Everyone seeing a film for the first time makes a value judgment, even if it is only based on an emotional response, but the humanist goes back to probe these initial responses more deeply. The student of the humanist approach seeks to learn what film can tell about the human condition by searching for the answers to several questions asked of other art forms. What kinds of ideas—political, religious, historical, or philosophical—are hidden beneath the surface of film? What sort of symbols are used to convey these ideas? Who is the artist behind the creation of the film? What is the quality of this film compared with some ideal product of the past? “The humanist seeks to understand human nature and humankind’s place in the scheme of things, asking the traditional question—who are we and what is life all about?” (Bywater 26-7).

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The Memory Machine

Have you ever wondered where time has gone,
When it’s used up by you and by me?

Well, it travels through space to a wonderful place,
A place that you simply can’t see.

Here it feeds through equipment that’s quite long and quite lean,
A recycling contraption called The Memory Machine.

It has gadgets and gizmos and movements quite slick,
With gears that go grinding, nuts and bolts that go click.

There’s an opening on top where times past enter in,
And beneath that a chamber with mirrors that spin.

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Mysteries of the Michigamme

Snaking its way through the old Mansfield Mine Location—just east of Crystal Falls, Michigan and three miles north of old Highway 69—the Michigamme River appears peaceful and serene. A winsome waterway, it tumbles smoothly along to meet and combine with the Menominee River. Rolling waves, soothing in sight, smell, and sound, capture the senses with their calm.

Yet the Michigamme River’s history belies its calm exterior. There is a dark side to its brooding, bending current, which has been known to be swift, sure, and to strike without warning.

A twisting and turning link between Lake Superior and Green Bay, it was a major waterway for explorers and missionaries who depended on it to guide them safely along on their journeys. But some of those journeys along the Michigamme have been anything but safe.

When the aging missionary, Father Menard, attempted to escape from an unfriendly L’Anse band of Chippewa Indians in 1661, he was last seen canoeing along the coursing river just before he met with death. Only the silent rocky shores, the towering pines and the shadowy rivulets of the Michigamme know the mystery of how he spent his final moments.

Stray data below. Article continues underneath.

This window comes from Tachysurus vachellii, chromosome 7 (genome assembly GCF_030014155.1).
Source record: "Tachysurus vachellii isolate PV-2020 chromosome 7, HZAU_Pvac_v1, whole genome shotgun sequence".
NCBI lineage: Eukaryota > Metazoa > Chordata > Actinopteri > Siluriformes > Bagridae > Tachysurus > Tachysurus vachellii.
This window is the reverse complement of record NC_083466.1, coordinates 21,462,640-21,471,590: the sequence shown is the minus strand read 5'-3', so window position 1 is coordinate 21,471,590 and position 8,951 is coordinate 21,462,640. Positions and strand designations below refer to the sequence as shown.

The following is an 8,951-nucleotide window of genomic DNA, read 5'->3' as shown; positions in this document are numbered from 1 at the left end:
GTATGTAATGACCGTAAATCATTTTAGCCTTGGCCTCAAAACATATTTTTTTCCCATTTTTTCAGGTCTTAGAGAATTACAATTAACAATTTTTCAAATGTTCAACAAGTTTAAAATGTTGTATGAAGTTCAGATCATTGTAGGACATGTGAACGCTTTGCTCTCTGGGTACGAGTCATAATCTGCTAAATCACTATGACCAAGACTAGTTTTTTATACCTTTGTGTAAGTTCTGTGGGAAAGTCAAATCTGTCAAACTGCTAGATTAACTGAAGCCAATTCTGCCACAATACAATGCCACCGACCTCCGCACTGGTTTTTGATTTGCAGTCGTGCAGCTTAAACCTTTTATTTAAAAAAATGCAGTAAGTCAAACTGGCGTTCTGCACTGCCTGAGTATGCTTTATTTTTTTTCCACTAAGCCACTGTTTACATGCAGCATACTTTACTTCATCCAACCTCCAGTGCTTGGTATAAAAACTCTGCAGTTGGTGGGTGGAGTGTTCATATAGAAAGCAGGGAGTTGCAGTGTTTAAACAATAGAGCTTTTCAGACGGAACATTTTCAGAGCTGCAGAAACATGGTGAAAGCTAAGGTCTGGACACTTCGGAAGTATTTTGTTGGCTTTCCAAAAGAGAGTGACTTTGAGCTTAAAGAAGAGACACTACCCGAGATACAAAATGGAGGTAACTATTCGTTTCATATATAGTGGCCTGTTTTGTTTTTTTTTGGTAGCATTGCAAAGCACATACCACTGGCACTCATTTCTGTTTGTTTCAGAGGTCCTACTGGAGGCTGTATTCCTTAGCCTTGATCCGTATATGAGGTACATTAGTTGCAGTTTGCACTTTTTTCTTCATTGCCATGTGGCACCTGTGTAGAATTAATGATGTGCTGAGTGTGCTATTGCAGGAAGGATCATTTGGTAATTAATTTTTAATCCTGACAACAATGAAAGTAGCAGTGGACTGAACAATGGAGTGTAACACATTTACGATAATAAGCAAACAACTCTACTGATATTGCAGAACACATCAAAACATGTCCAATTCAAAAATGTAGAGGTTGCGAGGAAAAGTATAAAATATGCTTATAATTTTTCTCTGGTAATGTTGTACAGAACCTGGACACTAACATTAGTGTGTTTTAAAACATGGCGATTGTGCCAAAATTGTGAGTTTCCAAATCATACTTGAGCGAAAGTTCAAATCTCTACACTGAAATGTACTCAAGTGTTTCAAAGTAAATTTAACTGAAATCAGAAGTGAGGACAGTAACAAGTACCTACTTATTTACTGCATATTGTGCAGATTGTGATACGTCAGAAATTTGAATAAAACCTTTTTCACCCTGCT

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Under the Streetlight

Moths darting overhead, fluttering in the light.
Crickets chirping in the field. Frogs croaking out of sight.
Lightning bugs flash in and out of bushes, grass, and weeds.
A velvet sky holds stars that glow like glistening glimmering beads.

There you would find us, Nancy and me,
Sitting on the corner curb next to the old elm tree,
Under the streetlight, on a warm summer’s night
Telling scary stories that were sure to cause a fright.

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The Trouble with Tootsie

Tootsie was a very very small honey-colored dog. She was the tiniest Shetland Sheepdog that her family had ever adopted. She was so small that her family often could not even find her. But the trouble with Tootsie wasn’t so much that she was so small. No, the trouble with Tootsie was that she liked to hide! And, when Tootsie was hiding, her family would have to search for her all through the house. They would look under newspapers, blankets, and towels. They would look behind the big green fern near the antique china cupboard and under the piano. They would look behind the big wing chair in the living room and under the bed. They would look under the dining room table and under each of the six chairs. And then they would look, one more time, under the bed.

But there was one place Tootsie’s family never bothered to look. And that was in her kennel. And do you know why they never bothered to look in her kennel? Well, they never bothered to look in her kennel because Tootsie never ever hid there. And do you know why she never ever hid there? Well, she never ever hid there because she didn’t like it. Tootsie didn’t like her kennel because that’s where she was supposed to stay at night and she didn’t want to sleep there. And do you know why she didn’t want to sleep there? The trouble with Tootsie was that she didn’t want to sleep in her kennel because she wanted to sleep with her family.